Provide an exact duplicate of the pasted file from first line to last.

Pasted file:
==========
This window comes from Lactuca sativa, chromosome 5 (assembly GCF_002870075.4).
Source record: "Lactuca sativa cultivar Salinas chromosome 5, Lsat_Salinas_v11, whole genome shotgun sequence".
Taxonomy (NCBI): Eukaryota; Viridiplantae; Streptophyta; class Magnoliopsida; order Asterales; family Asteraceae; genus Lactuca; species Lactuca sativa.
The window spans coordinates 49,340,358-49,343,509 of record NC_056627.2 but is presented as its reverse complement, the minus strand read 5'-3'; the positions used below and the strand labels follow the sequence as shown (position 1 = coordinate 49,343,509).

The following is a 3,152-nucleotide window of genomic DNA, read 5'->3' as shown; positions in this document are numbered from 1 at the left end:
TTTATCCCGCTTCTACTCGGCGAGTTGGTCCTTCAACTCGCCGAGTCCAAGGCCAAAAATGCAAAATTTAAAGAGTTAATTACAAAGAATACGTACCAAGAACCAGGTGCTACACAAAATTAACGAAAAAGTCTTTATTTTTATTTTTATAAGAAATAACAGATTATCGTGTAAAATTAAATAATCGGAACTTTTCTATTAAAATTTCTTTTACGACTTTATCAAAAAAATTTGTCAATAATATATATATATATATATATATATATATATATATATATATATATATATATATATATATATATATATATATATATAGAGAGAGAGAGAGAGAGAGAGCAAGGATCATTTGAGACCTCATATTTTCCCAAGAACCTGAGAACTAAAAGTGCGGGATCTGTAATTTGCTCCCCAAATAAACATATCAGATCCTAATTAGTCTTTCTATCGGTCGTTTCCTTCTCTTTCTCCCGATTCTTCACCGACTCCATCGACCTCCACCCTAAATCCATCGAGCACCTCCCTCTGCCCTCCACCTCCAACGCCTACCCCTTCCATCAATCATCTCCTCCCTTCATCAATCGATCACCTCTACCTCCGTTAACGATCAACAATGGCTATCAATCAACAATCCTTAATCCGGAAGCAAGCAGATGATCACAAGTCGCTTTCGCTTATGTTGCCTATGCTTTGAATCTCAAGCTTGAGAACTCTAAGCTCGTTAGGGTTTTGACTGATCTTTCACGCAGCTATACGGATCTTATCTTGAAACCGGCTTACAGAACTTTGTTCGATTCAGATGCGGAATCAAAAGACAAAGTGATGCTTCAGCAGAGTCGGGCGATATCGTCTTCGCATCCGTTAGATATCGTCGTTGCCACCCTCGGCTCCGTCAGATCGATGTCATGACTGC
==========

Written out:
This window comes from Lactuca sativa, chromosome 5 (assembly GCF_002870075.4).
Source record: "Lactuca sativa cultivar Salinas chromosome 5, Lsat_Salinas_v11, whole genome shotgun sequence".
Taxonomy (NCBI): Eukaryota; Viridiplantae; Streptophyta; class Magnoliopsida; order Asterales; family Asteraceae; genus Lactuca; species Lactuca sativa.
The window spans coordinates 49,340,358-49,343,509 of record NC_056627.2 but is presented as its reverse complement, the minus strand read 5'-3'; the positions used below and the strand labels follow the sequence as shown (position 1 = coordinate 49,343,509).

The following is a 3,152-nucleotide window of genomic DNA, read 5'->3' as shown; positions in this document are numbered from 1 at the left end:
TTTATCCCGCTTCTACTCGGCGAGTTGGTCCTTCAACTCGCCGAGTCCAAGGCCAAAAATGCAAAATTTAAAGAGTTAATTACAAAGAATACGTACCAAGAACCAGGTGCTACACAAAATTAACGAAAAAGTCTTTATTTTTATTTTTATAAGAAATAACAGATTATCGTGTAAAATTAAATAATCGGAACTTTTCTATTAAAATTTCTTTTACGACTTTATCAAAAAAATTTGTCAATAATATATATATATATATATATATATATATATATATATATATATATATATATATATATATATATATATATATATATAGAGAGAGAGAGAGAGAGAGAGCAAGGATCATTTGAGACCTCATATTTTCCCAAGAACCTGAGAACTAAAAGTGCGGGATCTGTAATTTGCTCCCCAAATAAACATATCAGATCCTAATTAGTCTTTCTATCGGTCGTTTCCTTCTCTTTCTCCCGATTCTTCACCGACTCCATCGACCTCCACCCTAAATCCATCGAGCACCTCCCTCTGCCCTCCACCTCCAACGCCTACCCCTTCCATCAATCATCTCCTCCCTTCATCAATCGATCACCTCTACCTCCGTTAACGATCAACAATGGCTATCAATCAACAATCCTTAATCCGGAAGCAAGCAGATGATCACAAGTCGCTTTCGCTTATGTTGCCTATGCTTTGAATCTCAAGCTTGAGAACTCTAAGCTCGTTAGGGTTTTGACTGATCTTTCACGCAGCTATACGGATCTTATCTTGAAACCGGCTTACAGAACTTTGTTCGATTCAGATGCGGAATCAAAAGACAAAGTGATGCTTCAGCAGAGTCGGGCGATATCGTCTTCGCATCCGTTAGATATCGTCGTTGCCACCCTCGGCTCCGTCAGATCGATGTCATGACTGC